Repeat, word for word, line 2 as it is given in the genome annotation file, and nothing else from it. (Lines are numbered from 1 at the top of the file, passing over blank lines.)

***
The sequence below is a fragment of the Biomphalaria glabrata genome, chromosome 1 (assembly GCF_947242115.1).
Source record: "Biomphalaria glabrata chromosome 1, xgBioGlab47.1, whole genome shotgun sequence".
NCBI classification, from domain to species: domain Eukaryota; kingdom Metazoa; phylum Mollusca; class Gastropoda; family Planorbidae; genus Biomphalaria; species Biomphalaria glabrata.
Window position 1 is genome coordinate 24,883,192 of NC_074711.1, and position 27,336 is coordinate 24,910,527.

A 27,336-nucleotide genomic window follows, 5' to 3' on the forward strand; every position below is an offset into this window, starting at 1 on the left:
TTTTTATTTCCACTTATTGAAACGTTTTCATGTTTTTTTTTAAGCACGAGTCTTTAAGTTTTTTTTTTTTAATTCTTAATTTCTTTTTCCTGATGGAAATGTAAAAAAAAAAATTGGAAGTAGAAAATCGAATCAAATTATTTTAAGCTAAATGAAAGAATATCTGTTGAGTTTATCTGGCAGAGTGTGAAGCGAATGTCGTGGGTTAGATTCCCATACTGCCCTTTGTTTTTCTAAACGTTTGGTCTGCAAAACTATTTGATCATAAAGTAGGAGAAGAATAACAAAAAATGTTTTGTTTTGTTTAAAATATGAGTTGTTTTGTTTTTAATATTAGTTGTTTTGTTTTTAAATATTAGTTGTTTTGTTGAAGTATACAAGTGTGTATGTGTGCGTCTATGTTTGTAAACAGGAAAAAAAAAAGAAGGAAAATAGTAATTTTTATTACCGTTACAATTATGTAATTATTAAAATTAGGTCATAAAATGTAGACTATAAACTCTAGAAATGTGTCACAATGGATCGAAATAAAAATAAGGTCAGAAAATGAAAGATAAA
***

Source record: "Biomphalaria glabrata chromosome 1, xgBioGlab47.1, whole genome shotgun sequence".